Outback Bowl Preview: Auburn vs. Northwestern

The SportmeistersAnalyst IDecember 29, 2009

AUBURN, AL - NOVEMBER 27:  Ben Tate #44 of the Auburn Tigers against the Alabama Crimson Tide at Jordan-Hare Stadium on November 27, 2009 in Auburn, Alabama.  (Photo by Kevin C. Cox/Getty Images)
Kevin C. Cox/Getty Images

By Ryan of The Sportmeisters

The NCAA postseason kicks off December 19 with 34 games being played in a three week span. Seniors will get their last hurrah, and teams will attempt to end their season on the winning side, in the hopes of improving recruiting that follows afterwards. The Sportmeisters will preview each of the 33 games that lie ahead, and provide our predictions as well. Let’s get to it!


Outback Bowl; January 1, 11:00 AM; Tampa, FL

Auburn (7-5) vs. Northwestern (8-4)


About Auburn : Expectations for Auburn varied greatly among its supporters. They fired longtime Head Coach Tommy Tuberville, and brought in Gene Chizik, who was best remembered for a 2-10 stop in Iowa State before being hired.

Chizik’s last position, and it’s results, didn’t quite sit well with Auburn faithful. Nevertheless, Auburn quickly won its first five games, including two conference wins. The Tigers’ success would be short lived, as they would lose five of their final seven, including a loss to hated rival Alabama, to finish 7-5.

Auburn has an offensive mastermind in Gus Malzahn running the show, and his magic was evident this season.

The Tigers were 20th in total offense (432.33 yards per game), including 13th in rushing (213.83 yards per game). Senior RB Ben Tate has taken the reigns on the ground, grinding his way to 1254 yards and eight touchdowns. Senior QB Chris Todd is extremely efficient, throwing 21 touchdowns to only six interceptions. Sophomore WR Darvin Adams leads the team with 855 receiving yards and 10 touchdowns. His ability to score is a huge reason for Auburn’s 20th ranked scoring offense (32.92 points per game).

In bringing in a new coach who was the defensive coordinator during Auburn’s 2004 championship run, many expected the defense to be staunch this season. That wasn’t entirely the case. They did rank 28th in NCAA FBS against the pass (191.83 yards a game), but they were in the bottom half of scoring (73rd with 26.92 points per game).

Senior DE Antonio Coleman lived up to his hype, with 45 tackles (15.5 for loss), nine sacks, one forced fumble, and an interception returned for a touchdown. Junior LB Josh Bynes leads the team with 94 tackles, and contributed five sacks and an interception. Auburn started off hot and fizzled, but they did play Alabama strong. This enigma of a team could go either way in their bowl game.


About Northwestern : The Wildcats had trouble finding themselves in the beginning of the season, going 2-2 in their first four matchups. They improved to 5-4 before a showdown with nationally ranked Iowa came up on the schedule. The Wildcats stopped Iowa, setting off a three game winning streak to close their season out at 8-4.

Northwestern is another Big Ten team that likes to use the spread offense, a far cry from the normal ground-pounding, defensive-minded matchups. That spread offense has turned Northwestern into a passing machine, averaging 266.08 yards a game (29th in NCAA FBS).

Of course, a pass heavy offense is only good as the receivers catching the ball. That falls to senior receivers Andrew Brewer and Zeke Markshausen. They have combined for 1566 yards and 10 touchdowns. Senior QB Mike Kafka started as a scout team walk-on, and today, he’s thrown for 2898 yards and 10 touchdowns, rushing for another seven touchdowns, and even caught one this season as well. Not bad for a walk-on.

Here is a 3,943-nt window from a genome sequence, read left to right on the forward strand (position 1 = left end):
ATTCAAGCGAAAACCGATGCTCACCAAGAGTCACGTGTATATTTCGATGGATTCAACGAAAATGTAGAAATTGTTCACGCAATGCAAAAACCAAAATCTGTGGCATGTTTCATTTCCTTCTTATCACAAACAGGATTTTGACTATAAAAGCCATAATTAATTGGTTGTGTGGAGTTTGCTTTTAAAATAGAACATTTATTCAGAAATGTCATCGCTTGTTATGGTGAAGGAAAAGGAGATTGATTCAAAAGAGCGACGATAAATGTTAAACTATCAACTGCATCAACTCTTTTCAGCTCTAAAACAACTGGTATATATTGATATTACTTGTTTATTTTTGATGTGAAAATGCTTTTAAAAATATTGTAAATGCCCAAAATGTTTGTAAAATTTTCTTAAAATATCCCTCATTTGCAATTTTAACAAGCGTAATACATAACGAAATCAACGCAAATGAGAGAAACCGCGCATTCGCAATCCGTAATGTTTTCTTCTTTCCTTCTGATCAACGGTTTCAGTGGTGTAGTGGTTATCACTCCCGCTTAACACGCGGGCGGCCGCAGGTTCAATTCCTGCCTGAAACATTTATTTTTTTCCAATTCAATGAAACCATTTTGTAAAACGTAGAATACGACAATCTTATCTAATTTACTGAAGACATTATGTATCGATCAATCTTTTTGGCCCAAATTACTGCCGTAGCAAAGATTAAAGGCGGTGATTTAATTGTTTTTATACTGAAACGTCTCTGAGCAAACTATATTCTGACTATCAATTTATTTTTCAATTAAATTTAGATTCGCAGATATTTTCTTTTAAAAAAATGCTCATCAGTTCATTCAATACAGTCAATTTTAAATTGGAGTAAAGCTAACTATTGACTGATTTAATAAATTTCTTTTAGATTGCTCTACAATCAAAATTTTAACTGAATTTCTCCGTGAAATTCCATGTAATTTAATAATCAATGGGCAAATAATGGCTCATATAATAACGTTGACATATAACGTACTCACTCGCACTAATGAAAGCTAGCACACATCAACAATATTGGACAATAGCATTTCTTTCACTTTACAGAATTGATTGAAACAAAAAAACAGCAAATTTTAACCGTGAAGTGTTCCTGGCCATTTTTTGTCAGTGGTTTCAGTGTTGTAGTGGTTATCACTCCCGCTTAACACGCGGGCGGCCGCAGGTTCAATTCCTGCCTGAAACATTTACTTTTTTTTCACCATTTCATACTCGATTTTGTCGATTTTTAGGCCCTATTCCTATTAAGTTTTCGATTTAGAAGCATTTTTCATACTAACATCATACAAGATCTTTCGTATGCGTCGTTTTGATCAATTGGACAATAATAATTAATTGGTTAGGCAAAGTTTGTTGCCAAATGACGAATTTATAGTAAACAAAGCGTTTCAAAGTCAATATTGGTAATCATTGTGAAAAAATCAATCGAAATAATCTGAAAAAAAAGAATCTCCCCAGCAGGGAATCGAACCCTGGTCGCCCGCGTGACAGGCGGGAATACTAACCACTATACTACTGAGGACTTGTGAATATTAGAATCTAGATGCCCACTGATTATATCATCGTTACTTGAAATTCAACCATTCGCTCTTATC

On the other side of the ball, Northwestern is good, but not great. They’re 44th in total defense (344.25 yards a game), and 48th in points scored (23.33 points a game), but outside of that, it’s nothing special.

Senior DB Brad Phillips recovered enough from offseason surgery to post 84 tackles, three sacks, four forced fumbles, and an interception. Junior LB Quentin Davie was right behind him with 81 tackles (nine for loss), three sacks, four forced fumbles, and an interception. Northwestern has caught fire recently, which could give them enough momentum to win a January bowl game.


The Matchup : Auburn is 19-13-2 in bowl games. Last year’s stumble snapped an eight-year bowl appearance streak, but they have won two bowl games in a row.

Northwestern is 1-6 in their bowl history. They have not won a game since 1949, but they are in a bowl for the second straight year. The last time that happened was 1995-96.

This is the first meeting between the two squads.

Northwestern has given up 23 sacks this season, so they are vulnerable. With a player like Coleman on the end, the Wildcats will have to rely on a short throwing game to limit the sacks. This is conducive to Northwestern’s M.O., which is the spread offense. Look for Auburn and DC Ted Roof to put pressure, possibly even an overload blitz on Coleman’s side. At the same time, having the DBs play bump-and-run coverage will limit their ability to get open. Should they get open, yardage will most likely be minimal. It will also be important for Auburn to keep an LB back, spying on Kafka in case the defense over pursues and he has a running lane.

As said earlier, Northwestern has a vulnerable defense, one Malzahn shouldn’t have trouble picking apart. Auburn’s offense has a number of weapons at their disposal, including Todd, Adams, and Tate. Northwestern has had some injury issues they’ve been dealing with all season, and though most of the players are healthy, it will be tough to match up against Auburn’s weaponry.


The Prediction : Auburn fires away early and often, using the run game to cheat up the safeties, before Todd to Adams puts it away. Auburn 35, Northwestern 20.